DougEdey 26th February 2009, 22:25 Quote
Maybe an open source X10 type tool?
metarinka 27th February 2009, 04:03 Quote
very cool
for home automation this seems like extreme overkill for most tasks, automated light fixtures and thermostats don't require 1.2 ghz of computing power to flick on and off a switch. I forsee this more catching on by becoming an open source platform for network attached devices such as storage, or audio and video routing.
M2k3 27th February 2009, 04:26 Quote
I saw this earlier on Hackaday and damn I want one of these. Just throw in a 8GB USB stick and you have a low power, cheap and very small torrent box. Man I want one sooooo bad.
steveo_mcg 27th February 2009, 17:03 Quote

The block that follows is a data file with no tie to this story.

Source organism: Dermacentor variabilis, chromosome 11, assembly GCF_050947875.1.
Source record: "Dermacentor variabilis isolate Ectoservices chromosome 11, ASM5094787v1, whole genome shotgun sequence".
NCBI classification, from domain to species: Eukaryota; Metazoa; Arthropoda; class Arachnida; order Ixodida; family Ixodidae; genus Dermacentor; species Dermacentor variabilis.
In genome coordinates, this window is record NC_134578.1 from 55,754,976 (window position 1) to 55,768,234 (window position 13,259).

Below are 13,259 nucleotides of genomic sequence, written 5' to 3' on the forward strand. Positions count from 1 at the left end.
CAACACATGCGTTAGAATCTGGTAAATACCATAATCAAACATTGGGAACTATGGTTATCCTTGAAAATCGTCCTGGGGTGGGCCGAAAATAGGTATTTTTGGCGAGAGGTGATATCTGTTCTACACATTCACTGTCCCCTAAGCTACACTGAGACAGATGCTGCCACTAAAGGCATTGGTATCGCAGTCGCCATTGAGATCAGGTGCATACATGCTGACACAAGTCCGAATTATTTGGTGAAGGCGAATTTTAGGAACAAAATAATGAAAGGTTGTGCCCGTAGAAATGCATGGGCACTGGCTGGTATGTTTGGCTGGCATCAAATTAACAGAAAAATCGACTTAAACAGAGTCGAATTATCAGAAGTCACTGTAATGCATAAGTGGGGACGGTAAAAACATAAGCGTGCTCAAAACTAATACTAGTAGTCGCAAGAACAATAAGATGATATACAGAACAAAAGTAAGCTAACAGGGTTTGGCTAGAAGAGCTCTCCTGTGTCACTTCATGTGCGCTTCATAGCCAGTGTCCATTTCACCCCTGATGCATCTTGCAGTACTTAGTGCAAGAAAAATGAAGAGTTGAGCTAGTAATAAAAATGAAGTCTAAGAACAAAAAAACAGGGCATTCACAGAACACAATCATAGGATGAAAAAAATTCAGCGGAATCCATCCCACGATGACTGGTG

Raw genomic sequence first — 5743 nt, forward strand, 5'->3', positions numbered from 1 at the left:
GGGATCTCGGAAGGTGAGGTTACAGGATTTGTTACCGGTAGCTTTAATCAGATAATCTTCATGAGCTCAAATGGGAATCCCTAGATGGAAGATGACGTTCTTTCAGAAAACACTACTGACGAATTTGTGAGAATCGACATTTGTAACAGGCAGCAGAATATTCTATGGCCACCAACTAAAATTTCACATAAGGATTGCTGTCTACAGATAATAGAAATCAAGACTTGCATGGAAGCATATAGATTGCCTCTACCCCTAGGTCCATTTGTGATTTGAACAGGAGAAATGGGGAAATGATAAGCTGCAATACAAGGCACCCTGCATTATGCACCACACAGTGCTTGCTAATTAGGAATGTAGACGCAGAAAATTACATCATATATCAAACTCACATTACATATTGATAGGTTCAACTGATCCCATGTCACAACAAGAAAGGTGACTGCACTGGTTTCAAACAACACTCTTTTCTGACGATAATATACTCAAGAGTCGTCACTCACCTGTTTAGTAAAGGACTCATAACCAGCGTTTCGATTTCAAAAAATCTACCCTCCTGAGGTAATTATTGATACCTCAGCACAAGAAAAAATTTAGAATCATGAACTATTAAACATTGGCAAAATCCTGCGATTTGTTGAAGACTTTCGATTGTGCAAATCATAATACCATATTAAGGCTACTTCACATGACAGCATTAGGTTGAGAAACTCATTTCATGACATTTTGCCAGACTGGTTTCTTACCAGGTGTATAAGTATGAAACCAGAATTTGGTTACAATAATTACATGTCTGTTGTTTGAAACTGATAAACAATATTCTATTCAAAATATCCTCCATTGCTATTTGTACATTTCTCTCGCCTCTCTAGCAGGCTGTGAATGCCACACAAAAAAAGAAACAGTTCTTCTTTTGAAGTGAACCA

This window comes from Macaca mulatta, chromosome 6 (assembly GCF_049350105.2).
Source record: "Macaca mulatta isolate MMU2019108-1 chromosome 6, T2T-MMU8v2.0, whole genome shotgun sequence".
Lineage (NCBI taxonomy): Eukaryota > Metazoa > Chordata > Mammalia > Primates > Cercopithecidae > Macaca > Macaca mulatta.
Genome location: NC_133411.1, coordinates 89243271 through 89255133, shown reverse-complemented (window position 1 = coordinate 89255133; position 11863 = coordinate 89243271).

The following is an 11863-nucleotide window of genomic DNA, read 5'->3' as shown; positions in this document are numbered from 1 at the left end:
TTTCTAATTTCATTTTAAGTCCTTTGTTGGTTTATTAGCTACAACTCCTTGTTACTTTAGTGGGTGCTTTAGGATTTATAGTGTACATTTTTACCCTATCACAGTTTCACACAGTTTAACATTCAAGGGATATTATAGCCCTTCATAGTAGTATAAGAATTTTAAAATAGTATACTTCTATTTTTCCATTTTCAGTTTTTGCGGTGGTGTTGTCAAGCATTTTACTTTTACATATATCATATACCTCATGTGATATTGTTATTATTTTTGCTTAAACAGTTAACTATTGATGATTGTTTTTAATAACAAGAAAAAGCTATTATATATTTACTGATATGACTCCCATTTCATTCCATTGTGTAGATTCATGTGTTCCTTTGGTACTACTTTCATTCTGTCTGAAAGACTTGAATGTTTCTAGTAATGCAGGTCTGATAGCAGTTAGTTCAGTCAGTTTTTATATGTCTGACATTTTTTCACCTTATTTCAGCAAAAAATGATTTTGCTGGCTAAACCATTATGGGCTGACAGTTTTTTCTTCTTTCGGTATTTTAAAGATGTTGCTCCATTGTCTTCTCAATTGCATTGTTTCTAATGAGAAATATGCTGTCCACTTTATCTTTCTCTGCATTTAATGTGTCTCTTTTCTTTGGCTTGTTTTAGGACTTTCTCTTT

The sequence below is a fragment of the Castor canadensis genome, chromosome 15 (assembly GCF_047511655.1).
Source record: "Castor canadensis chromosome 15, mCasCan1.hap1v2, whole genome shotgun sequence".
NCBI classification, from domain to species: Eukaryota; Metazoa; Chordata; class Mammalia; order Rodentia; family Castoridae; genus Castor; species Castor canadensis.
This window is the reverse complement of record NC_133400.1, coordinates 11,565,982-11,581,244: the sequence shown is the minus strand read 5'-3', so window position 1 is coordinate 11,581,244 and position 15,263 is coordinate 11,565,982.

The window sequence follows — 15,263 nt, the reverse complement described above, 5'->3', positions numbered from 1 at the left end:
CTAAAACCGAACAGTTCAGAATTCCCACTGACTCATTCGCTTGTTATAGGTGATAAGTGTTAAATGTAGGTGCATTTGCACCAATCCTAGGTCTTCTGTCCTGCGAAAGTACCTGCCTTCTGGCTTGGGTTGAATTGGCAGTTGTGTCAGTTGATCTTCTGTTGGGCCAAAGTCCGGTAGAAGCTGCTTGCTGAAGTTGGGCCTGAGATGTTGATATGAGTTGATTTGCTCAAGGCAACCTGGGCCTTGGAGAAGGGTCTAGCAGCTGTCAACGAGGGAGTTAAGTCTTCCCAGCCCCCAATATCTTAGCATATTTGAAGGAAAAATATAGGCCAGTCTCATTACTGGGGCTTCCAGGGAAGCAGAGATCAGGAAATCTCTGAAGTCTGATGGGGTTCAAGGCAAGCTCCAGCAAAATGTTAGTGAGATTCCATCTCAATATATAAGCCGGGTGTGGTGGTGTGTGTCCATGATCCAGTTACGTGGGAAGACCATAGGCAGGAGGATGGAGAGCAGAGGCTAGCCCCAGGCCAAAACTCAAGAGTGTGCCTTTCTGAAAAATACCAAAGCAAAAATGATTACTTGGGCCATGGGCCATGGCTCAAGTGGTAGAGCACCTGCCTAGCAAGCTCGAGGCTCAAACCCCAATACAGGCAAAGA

I would also like one but i can't work out what to do with it, its too powerful for a torrent box there are things like gumstix which are even smaller but only have a 400mhz cpu that would do almost everything listed above.

I suppose it comes down to price, if this is cheaper than the alternatives then great another fairly quick cpu on the network could be handy but tbh the only device i could see it replacing is my jukebox which while being a lot bigger doesn't take up much (useful) space and still only draws about 10w and its a geode 400mhz (very slow)
Ice Tea 26th July 2009, 12:29 Quote
Nice for a NAS with NZBget :)
Ice Tea 27th July 2009, 05:26 Quote
Plug computer (sheevaplug) running as a full PC

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perplekks45 27th July 2009, 16:37 Quote
Getting more interesting...
Ice Tea 28th July 2009, 05:26 Quote
In my opinion you may aswell buy the Desktop version of the Sheevaplug than rather go through all that hassle.